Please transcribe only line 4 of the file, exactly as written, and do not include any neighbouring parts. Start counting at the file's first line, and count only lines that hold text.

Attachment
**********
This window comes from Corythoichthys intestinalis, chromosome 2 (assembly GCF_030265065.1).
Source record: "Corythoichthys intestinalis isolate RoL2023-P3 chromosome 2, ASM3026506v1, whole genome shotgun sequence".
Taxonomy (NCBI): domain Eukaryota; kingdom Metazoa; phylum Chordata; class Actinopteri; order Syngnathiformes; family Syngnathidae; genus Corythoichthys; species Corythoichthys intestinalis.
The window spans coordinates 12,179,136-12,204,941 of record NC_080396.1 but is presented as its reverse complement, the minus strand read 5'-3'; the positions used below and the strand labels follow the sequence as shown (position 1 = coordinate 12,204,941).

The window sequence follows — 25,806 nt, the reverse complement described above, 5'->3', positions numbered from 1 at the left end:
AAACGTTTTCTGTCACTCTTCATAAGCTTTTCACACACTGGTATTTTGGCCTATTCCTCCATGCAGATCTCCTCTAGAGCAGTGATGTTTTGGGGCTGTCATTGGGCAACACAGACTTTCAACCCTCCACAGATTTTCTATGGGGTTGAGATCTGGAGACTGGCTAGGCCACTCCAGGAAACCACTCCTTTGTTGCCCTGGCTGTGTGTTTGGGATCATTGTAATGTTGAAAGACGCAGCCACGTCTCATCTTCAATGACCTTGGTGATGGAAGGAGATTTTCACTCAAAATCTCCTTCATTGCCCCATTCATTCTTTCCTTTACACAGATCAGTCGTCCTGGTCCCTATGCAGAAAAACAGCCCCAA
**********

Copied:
The window spans coordinates 12,179,136-12,204,941 of record NC_080396.1 but is presented as its reverse complement, the minus strand read 5'-3'; the positions used below and the strand labels follow the sequence as shown (position 1 = coordinate 12,204,941).